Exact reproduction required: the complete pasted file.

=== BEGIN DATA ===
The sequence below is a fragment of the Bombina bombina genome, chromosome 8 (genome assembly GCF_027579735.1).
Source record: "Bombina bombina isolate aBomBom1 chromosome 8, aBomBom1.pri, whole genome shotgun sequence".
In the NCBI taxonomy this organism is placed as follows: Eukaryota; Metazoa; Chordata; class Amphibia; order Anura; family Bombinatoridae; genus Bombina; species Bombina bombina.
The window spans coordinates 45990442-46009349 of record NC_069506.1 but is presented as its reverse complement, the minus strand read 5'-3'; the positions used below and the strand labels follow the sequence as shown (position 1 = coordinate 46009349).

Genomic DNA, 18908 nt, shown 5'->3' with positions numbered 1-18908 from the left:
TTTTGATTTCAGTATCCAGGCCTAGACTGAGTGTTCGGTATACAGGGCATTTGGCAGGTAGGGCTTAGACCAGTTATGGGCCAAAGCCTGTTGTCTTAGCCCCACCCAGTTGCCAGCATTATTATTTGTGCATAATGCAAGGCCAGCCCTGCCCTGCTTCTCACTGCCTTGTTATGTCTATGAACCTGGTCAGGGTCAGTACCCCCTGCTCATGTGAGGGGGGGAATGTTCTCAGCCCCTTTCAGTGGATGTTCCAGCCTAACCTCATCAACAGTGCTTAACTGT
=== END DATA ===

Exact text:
The sequence below is a fragment of the Bombina bombina genome, chromosome 8 (genome assembly GCF_027579735.1).
Source record: "Bombina bombina isolate aBomBom1 chromosome 8, aBomBom1.pri, whole genome shotgun sequence".
In the NCBI taxonomy this organism is placed as follows: Eukaryota; Metazoa; Chordata; class Amphibia; order Anura; family Bombinatoridae; genus Bombina; species Bombina bombina.
The window spans coordinates 45990442-46009349 of record NC_069506.1 but is presented as its reverse complement, the minus strand read 5'-3'; the positions used below and the strand labels follow the sequence as shown (position 1 = coordinate 46009349).

Genomic DNA, 18908 nt, shown 5'->3' with positions numbered 1-18908 from the left:
TTTTGATTTCAGTATCCAGGCCTAGACTGAGTGTTCGGTATACAGGGCATTTGGCAGGTAGGGCTTAGACCAGTTATGGGCCAAAGCCTGTTGTCTTAGCCCCACCCAGTTGCCAGCATTATTATTTGTGCATAATGCAAGGCCAGCCCTGCCCTGCTTCTCACTGCCTTGTTATGTCTATGAACCTGGTCAGGGTCAGTACCCCCTGCTCATGTGAGGGGGGGAATGTTCTCAGCCCCTTTCAGTGGATGTTCCAGCCTAACCTCATCAACAGTGCTTAACTGT